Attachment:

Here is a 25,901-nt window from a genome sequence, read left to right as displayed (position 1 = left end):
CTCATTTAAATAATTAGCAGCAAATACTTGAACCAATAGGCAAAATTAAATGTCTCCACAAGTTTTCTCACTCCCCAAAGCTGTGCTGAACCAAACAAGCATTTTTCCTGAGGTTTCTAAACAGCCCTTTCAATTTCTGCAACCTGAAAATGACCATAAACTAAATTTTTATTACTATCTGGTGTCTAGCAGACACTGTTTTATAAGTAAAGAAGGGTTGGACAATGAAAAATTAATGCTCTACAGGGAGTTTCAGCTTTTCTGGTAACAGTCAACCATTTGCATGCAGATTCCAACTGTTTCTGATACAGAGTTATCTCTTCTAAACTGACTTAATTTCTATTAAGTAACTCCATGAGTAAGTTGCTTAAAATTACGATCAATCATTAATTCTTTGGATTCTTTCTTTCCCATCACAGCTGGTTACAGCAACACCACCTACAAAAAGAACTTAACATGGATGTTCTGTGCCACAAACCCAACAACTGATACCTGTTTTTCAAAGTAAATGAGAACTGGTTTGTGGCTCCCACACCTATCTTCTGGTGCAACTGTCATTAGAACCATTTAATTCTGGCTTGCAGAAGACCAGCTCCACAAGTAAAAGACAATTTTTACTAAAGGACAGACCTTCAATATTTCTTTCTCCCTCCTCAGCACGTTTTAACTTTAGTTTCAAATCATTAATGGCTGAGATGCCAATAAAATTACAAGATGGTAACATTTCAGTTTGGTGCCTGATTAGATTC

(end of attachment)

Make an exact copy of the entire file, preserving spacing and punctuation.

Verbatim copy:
Here is a 25,901-nt window from a genome sequence, read left to right as displayed (position 1 = left end):
CTCATTTAAATAATTAGCAGCAAATACTTGAACCAATAGGCAAAATTAAATGTCTCCACAAGTTTTCTCACTCCCCAAAGCTGTGCTGAACCAAACAAGCATTTTTCCTGAGGTTTCTAAACAGCCCTTTCAATTTCTGCAACCTGAAAATGACCATAAACTAAATTTTTATTACTATCTGGTGTCTAGCAGACACTGTTTTATAAGTAAAGAAGGGTTGGACAATGAAAAATTAATGCTCTACAGGGAGTTTCAGCTTTTCTGGTAACAGTCAACCATTTGCATGCAGATTCCAACTGTTTCTGATACAGAGTTATCTCTTCTAAACTGACTTAATTTCTATTAAGTAACTCCATGAGTAAGTTGCTTAAAATTACGATCAATCATTAATTCTTTGGATTCTTTCTTTCCCATCACAGCTGGTTACAGCAACACCACCTACAAAAAGAACTTAACATGGATGTTCTGTGCCACAAACCCAACAACTGATACCTGTTTTTCAAAGTAAATGAGAACTGGTTTGTGGCTCCCACACCTATCTTCTGGTGCAACTGTCATTAGAACCATTTAATTCTGGCTTGCAGAAGACCAGCTCCACAAGTAAAAGACAATTTTTACTAAAGGACAGACCTTCAATATTTCTTTCTCCCTCCTCAGCACGTTTTAACTTTAGTTTCAAATCATTAATGGCTGAGATGCCAATAAAATTACAAGATGGTAACATTTCAGTTTGGTGCCTGATTAGATTC